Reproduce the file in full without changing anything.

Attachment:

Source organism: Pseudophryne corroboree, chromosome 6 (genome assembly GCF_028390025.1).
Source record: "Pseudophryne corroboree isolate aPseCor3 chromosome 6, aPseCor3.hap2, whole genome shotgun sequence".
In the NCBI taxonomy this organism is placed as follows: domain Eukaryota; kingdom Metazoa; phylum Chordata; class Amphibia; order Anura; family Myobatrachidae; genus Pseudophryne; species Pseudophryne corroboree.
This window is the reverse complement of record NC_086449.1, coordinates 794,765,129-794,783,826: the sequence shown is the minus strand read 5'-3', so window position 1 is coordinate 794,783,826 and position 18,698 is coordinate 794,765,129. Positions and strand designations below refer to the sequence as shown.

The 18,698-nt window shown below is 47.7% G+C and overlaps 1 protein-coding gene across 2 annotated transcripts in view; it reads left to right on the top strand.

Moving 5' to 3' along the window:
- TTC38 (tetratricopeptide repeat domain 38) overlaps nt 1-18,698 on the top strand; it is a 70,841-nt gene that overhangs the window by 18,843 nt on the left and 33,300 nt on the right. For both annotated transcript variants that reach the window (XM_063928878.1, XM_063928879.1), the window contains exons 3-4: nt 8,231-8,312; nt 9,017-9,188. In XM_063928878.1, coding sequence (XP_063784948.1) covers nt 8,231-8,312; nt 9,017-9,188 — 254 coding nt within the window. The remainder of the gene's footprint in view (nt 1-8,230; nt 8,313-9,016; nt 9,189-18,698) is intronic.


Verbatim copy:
Source organism: Pseudophryne corroboree, chromosome 6 (genome assembly GCF_028390025.1).
Source record: "Pseudophryne corroboree isolate aPseCor3 chromosome 6, aPseCor3.hap2, whole genome shotgun sequence".
In the NCBI taxonomy this organism is placed as follows: domain Eukaryota; kingdom Metazoa; phylum Chordata; class Amphibia; order Anura; family Myobatrachidae; genus Pseudophryne; species Pseudophryne corroboree.
This window is the reverse complement of record NC_086449.1, coordinates 794,765,129-794,783,826: the sequence shown is the minus strand read 5'-3', so window position 1 is coordinate 794,783,826 and position 18,698 is coordinate 794,765,129. Positions and strand designations below refer to the sequence as shown.

The 18,698-nt window shown below is 47.7% G+C and overlaps 1 protein-coding gene across 2 annotated transcripts in view; it reads left to right on the top strand.

Moving 5' to 3' along the window:
- TTC38 (tetratricopeptide repeat domain 38) overlaps nt 1-18,698 on the top strand; it is a 70,841-nt gene that overhangs the window by 18,843 nt on the left and 33,300 nt on the right. For both annotated transcript variants that reach the window (XM_063928878.1, XM_063928879.1), the window contains exons 3-4: nt 8,231-8,312; nt 9,017-9,188. In XM_063928878.1, coding sequence (XP_063784948.1) covers nt 8,231-8,312; nt 9,017-9,188 — 254 coding nt within the window. The remainder of the gene's footprint in view (nt 1-8,230; nt 8,313-9,016; nt 9,189-18,698) is intronic.